De Roover R. (1955) Old dead right men

De Roover, Raymond (1955) “Scholastic Economics: Survival and Lasting Influence from the Sixteenth Century to Adam Smith”, The Quarterly Journal of Economics, 69/2, 161-190.

Picture 28Picture 30Picture 29

However economics textbooks sometimes mention Thomas Aquinas, they generally overlook the fact that he was followed by almost five centuries of refined followers who greatly improved and expended his system. Of course, those scholars never considered economics as a field in itself but as an appendix to ethics and law (p.162).

“In dealing with questions of justice, the Doctors unavoidably hit upon economic matters and were forced to consider them”. They initially limited themselves to the matters of just price and usury, but soon got interested in a wealth of other subjects: “just wage, debasement (inflation), justice in taxation, public debts, monopoly, foreign exchange, partnerships”. The main problem remained whether such or such type of contract was licit or not (p.163).

The first to refine considerably Aquinas’ theory was Jean Buridan (1300-1358); by measuring value based on human wants, the made clear that the market price was indeed the just price. He was completed by Bernardino da Siena (1380-1444) who added to pleasurableness (complacibilitas), utility (virtuositas) and scarcity (raritas) as sources of value. The just price is thus determined by “the estimation made in common by all the citizens of a community” (p.164).

Clearly, San Bernardino writes, the difficulty to produce a good makes it scarcer and consequently more valuable. Noticeably, both the vocabulary used and the theory exposed by those Scholars would be reused by authors as distant from them as Thomas De Quincey and John Stuart Mill. San Bernardino even went as far as suggesting that capital invested in a venture was different from the one involved in a loan and could be something else than sterile (p.165).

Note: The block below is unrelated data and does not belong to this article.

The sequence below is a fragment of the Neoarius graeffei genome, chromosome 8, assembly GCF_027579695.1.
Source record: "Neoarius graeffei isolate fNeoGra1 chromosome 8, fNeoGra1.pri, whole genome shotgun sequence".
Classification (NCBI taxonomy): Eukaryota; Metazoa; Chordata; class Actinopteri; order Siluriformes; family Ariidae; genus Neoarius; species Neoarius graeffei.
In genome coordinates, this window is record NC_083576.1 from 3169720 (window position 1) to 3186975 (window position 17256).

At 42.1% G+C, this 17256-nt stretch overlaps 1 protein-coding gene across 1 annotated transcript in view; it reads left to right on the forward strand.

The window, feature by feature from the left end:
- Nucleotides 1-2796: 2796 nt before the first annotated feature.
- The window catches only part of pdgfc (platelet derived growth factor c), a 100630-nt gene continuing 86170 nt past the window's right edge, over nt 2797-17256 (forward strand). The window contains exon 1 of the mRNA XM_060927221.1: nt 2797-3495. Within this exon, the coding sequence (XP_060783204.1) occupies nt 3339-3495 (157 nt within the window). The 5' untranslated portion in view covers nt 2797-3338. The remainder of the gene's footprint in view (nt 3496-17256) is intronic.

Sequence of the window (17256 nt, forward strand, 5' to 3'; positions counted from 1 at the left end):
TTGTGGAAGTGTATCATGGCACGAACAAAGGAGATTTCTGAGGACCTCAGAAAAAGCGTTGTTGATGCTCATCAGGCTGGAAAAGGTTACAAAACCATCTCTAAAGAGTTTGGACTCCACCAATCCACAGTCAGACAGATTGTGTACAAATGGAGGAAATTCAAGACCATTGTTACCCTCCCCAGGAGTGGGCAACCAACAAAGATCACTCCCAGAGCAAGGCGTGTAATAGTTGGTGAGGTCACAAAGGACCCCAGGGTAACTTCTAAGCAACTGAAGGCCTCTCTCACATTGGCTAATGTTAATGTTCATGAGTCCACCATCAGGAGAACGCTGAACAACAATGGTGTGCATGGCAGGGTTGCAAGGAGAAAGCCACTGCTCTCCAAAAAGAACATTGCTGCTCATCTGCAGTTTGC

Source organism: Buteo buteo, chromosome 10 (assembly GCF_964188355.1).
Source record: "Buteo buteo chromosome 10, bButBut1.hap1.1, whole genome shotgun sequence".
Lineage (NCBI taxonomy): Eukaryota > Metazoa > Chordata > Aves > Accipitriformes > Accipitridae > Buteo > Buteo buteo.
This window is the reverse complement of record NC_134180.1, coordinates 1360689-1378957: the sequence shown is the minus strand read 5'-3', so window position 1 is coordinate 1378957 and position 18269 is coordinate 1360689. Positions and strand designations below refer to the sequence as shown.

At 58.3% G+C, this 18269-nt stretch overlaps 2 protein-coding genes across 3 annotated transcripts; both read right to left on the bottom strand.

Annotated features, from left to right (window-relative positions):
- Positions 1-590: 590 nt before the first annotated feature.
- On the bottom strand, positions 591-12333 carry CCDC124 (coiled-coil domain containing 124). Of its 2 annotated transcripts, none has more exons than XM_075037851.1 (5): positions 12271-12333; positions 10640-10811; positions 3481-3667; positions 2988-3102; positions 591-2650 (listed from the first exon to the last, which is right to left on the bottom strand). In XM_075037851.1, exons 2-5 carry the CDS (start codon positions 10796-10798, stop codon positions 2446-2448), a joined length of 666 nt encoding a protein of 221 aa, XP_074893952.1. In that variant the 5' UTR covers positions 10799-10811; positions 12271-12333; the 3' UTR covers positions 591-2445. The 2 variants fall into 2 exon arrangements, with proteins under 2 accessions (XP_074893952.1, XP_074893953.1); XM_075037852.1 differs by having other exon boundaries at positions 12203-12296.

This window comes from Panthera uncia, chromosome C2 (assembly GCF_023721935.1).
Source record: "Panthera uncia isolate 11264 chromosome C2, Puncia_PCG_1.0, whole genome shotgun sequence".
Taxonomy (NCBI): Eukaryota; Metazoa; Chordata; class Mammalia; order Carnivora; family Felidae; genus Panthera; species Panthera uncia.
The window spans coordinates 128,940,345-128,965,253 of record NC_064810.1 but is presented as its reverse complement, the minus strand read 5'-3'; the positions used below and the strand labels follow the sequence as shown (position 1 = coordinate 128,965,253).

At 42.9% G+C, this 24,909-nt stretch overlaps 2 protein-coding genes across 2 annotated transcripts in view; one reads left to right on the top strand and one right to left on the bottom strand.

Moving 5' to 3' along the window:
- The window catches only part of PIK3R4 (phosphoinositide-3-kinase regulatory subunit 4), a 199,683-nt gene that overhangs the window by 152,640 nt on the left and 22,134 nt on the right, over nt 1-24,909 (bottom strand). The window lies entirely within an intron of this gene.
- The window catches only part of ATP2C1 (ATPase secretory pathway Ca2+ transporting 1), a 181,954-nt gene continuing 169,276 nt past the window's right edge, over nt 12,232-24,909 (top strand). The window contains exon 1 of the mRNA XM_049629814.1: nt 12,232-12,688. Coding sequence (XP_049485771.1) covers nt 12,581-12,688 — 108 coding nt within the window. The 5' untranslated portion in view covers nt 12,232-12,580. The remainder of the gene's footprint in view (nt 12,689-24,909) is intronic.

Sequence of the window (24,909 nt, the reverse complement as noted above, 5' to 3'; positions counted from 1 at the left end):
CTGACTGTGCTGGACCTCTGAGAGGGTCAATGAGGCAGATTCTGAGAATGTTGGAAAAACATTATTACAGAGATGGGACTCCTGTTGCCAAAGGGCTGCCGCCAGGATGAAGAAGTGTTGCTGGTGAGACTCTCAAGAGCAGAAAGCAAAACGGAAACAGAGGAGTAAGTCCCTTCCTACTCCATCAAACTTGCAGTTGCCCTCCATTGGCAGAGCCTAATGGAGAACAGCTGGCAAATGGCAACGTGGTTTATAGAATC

After a period a diminished activity at the end of the 15th century, scholastics were revived by the school of Salamanca and Francisco de Vitoria (1480-1546).  In the 16th century, market conditions had evolved and the Scholars had “to bring their principles into harmony with the requirements of expanding business and finance” (p.168).

They remarked that the prices were “as changeable as the wind”. They also noted that “rivalry among buyers will enhance prices”. They also seemed to take for granted that prices evolve in accordance with the relative scarcity of money (p.169). However, in their observation of international exchange they remained shy of the balance-of-payment theory preferring interpreting exchange rates based in differences in buying power (p.170).

The development of fairs which both involved international trade and strong suspicions of usury greatly interested the later moralists. However the countless subtleties of the fairs soon led these jurists to devise a “web of technicalities and contradictions which contributed not a little to the discredit of scholastic economics” (p.171).

The world had overgrown their method